'Soring' Accusations Force Horse-Show Cancellation The championship of the Tennessee Walking Horse National Celebration has been cancelled for the first time in its 68-year history. The controversy erupted after inspectors disqualified the majority of the horses, suggesting that the horses showed signs of "soring," the illegal practice of irritating a horse's legs to make its gait higher.
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'Soring' Accusations Force Horse-Show Cancellation

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'Soring' Accusations Force Horse-Show Cancellation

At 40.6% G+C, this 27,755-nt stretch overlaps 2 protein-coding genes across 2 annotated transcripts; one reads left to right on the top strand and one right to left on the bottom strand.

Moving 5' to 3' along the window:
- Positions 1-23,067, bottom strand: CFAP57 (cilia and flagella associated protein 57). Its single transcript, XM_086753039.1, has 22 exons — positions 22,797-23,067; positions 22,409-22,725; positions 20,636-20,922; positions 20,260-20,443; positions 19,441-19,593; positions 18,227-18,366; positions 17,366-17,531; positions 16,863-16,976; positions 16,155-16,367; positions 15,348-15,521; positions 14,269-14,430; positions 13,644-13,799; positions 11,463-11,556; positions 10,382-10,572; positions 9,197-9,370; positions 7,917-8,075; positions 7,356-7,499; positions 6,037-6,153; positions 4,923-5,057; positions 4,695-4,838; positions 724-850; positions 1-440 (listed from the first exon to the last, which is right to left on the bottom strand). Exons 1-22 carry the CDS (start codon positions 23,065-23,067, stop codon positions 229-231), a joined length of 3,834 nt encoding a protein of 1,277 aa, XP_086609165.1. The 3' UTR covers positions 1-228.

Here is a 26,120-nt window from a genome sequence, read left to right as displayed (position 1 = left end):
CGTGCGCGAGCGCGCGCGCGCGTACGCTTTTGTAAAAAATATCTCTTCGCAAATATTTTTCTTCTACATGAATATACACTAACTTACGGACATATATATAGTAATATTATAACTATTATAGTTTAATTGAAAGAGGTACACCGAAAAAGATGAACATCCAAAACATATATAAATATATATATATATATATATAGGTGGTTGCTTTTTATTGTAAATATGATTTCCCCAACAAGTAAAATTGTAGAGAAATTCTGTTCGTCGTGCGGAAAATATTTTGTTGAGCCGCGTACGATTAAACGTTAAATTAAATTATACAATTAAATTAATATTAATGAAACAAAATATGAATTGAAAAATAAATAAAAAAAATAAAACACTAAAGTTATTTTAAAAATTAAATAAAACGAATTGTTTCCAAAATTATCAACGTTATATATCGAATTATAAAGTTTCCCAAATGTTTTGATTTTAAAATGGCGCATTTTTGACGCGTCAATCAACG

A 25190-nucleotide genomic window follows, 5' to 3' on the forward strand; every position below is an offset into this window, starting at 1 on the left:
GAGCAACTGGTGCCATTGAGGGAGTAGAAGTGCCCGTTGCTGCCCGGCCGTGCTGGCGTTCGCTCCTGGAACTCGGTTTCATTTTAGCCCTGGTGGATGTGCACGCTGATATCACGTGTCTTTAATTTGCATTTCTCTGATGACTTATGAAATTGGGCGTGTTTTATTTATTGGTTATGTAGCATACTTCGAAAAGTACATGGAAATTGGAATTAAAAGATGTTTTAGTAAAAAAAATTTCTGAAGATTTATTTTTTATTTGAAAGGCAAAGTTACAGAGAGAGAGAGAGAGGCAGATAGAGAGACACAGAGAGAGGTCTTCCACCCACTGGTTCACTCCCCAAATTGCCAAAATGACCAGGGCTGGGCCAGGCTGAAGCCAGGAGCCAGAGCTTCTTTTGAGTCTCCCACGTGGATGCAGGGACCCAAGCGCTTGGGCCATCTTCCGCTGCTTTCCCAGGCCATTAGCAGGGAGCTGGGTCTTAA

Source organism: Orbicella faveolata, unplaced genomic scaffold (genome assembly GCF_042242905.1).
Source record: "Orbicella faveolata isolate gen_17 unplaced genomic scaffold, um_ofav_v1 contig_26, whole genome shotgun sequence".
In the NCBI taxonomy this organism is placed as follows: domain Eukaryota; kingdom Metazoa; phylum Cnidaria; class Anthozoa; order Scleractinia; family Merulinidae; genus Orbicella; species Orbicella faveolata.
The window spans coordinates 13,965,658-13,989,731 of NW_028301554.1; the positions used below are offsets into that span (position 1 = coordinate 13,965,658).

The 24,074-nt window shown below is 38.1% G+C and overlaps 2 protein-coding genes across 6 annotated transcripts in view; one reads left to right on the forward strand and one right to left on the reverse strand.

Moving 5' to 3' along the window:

'Soring' Accusations Force Horse-Show Cancellation

'Soring' Accusations Force Horse-Show Cancellation

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  • <iframe src="https://www.npr.org/player/embed/5764751/5764752" width="100%" height="290" frameborder="0" scrolling="no" title="NPR embedded audio player">
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The championship of the Tennessee Walking Horse National Celebration has been cancelled for the first time in its 68-year history. The controversy erupted after government inspectors disqualified the majority of the qualifying horses, suggesting that the horses showed signs of "soring," an illegal practice that involves blistering and irritating a horse's legs to make its gait higher. Melissa Block talks with Sarah Gilliam, a reporter with the Nashville Tennessean.